Impact of insect defoliation on forest carbon balance as assessed with a canopy assimilation modelAuthor(s): Karina V. Schafer; Kenneth L. Clark; Nicholas Skowronski; Erik P. Hamerklynck
Source: Global Change Biology. 16: 546-560.
Publication Series: Scientific Journal (JRNL)
Station: Northern Research Station
PDF: Download Publication (328.86 KB)
Disturbances such as fire, hurricanes, and herbivory often result in the net release of CO2 from forests to the atmosphere, but the magnitude of carbon (C) loss is poorly quantified and difficult to predict. Here, we investigate the carbon balance of an oak/pine forest in the New Jersey Pine Barrens using the Canopy Conductance Constrained Carbon Assimilation (4C-A) model. The 4C-A model utilizes whole-tree sap-flux and leaf-level photosynthetic gas exchange measurements at distinct canopy levels to estimate canopy assimilation. After model parameterization, sensitivity analyses, and evaluation against eddy flux measurements made in 2006, the model was used to predict C assimilation for an undisturbed year in 2005, and in 2007 when the stand was completely defoliated for 2-3 weeks during an infestation of gypsy moths (Lymantria dispar L.).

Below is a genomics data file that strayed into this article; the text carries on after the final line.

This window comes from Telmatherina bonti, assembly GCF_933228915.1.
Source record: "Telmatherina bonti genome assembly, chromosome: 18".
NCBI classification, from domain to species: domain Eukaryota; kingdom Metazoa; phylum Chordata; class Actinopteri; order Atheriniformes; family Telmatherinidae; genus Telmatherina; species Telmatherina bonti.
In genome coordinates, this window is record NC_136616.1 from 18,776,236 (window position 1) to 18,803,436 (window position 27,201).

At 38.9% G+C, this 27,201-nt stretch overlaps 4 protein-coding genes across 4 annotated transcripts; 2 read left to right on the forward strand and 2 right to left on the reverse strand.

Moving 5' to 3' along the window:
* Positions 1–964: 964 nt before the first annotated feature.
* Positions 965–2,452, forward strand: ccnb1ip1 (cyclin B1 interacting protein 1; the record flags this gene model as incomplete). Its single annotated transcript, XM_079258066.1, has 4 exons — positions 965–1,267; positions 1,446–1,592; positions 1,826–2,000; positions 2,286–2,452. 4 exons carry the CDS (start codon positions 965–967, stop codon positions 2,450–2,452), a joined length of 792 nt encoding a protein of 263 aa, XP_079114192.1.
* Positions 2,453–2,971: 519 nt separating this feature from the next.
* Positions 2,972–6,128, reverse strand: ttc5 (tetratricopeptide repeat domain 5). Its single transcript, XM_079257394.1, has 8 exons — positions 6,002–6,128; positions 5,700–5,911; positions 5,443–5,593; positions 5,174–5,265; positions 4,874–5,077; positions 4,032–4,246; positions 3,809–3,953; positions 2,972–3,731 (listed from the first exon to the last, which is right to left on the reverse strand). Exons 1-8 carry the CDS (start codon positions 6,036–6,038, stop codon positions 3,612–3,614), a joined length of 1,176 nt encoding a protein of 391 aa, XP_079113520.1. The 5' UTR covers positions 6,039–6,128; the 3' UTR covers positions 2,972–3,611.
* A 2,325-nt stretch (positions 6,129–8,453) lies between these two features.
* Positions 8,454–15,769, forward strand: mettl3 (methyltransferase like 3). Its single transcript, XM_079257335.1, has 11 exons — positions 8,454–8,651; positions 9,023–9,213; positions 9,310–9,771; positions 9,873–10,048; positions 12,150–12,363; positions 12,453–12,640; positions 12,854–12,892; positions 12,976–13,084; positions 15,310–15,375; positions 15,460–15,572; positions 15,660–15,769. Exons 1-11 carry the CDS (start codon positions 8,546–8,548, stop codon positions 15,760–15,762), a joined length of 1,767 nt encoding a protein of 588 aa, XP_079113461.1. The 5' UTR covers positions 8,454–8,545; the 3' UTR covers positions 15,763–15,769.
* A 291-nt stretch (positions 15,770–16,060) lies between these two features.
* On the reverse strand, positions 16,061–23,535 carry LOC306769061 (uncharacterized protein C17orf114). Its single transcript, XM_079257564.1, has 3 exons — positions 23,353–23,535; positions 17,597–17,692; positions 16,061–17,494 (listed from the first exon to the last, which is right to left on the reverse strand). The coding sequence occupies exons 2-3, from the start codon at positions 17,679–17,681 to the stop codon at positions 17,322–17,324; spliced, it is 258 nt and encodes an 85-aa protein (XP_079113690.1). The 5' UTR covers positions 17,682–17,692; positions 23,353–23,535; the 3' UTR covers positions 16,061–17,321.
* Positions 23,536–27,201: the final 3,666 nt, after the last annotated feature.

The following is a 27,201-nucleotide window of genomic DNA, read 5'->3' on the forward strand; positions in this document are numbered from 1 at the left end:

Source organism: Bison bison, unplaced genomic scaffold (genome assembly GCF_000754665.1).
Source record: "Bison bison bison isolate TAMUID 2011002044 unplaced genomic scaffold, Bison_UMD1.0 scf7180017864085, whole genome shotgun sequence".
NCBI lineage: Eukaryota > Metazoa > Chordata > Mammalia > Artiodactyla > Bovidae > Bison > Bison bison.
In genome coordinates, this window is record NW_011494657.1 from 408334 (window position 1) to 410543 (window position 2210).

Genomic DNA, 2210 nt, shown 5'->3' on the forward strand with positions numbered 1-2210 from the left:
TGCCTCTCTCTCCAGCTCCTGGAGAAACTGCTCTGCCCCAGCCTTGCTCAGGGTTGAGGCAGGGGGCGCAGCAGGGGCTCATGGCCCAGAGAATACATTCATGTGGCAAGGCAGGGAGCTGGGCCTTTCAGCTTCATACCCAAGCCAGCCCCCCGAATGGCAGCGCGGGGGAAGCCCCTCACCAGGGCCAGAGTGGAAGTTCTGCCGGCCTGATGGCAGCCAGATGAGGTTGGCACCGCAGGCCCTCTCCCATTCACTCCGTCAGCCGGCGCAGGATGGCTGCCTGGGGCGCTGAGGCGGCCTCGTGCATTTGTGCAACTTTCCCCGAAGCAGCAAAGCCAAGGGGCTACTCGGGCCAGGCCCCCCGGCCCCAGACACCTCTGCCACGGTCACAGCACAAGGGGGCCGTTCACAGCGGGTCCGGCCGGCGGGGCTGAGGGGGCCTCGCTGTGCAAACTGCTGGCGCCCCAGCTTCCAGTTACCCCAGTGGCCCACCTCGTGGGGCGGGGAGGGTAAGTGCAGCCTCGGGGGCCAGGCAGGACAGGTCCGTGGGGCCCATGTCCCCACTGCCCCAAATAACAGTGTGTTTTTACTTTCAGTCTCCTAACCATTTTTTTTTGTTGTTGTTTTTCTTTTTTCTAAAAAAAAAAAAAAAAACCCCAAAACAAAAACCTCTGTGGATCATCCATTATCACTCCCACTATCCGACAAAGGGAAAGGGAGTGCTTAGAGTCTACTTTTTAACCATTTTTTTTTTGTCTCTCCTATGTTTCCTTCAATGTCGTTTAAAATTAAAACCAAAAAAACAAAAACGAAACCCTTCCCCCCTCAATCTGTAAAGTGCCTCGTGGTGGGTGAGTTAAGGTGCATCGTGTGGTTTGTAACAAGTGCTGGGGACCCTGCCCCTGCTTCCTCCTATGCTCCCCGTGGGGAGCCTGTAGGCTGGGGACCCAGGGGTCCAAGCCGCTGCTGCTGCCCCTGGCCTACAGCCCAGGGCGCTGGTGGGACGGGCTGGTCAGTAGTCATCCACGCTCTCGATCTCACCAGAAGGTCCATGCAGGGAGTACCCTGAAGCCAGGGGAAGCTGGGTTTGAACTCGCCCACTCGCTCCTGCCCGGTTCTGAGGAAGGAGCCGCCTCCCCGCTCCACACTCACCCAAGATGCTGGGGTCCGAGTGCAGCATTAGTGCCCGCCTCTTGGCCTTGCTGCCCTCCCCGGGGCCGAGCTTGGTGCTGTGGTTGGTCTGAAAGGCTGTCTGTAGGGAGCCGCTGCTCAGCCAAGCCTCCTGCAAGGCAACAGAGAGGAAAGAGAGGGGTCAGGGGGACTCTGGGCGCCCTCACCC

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CitationSchafer, Karina V.; Clark, Kenneth L.; Skowronski, Nicholas; Hamerklynck, Erik P. 2010. Impact of insect defoliation on forest carbon balance as assessed with a canopy assimilation model. Global Change Biology. 16: 546-560.
Keywords4C-A, canopy assimilation, defoliation, New Jersey Pine Barrens, sap flux
- Invasive insects impact forest carbon dynamics
- Hydrological responses to defoliation and drought of an upland oak/pine forest
- Simulated impacts of insect defoliation on forest carbon dynamics
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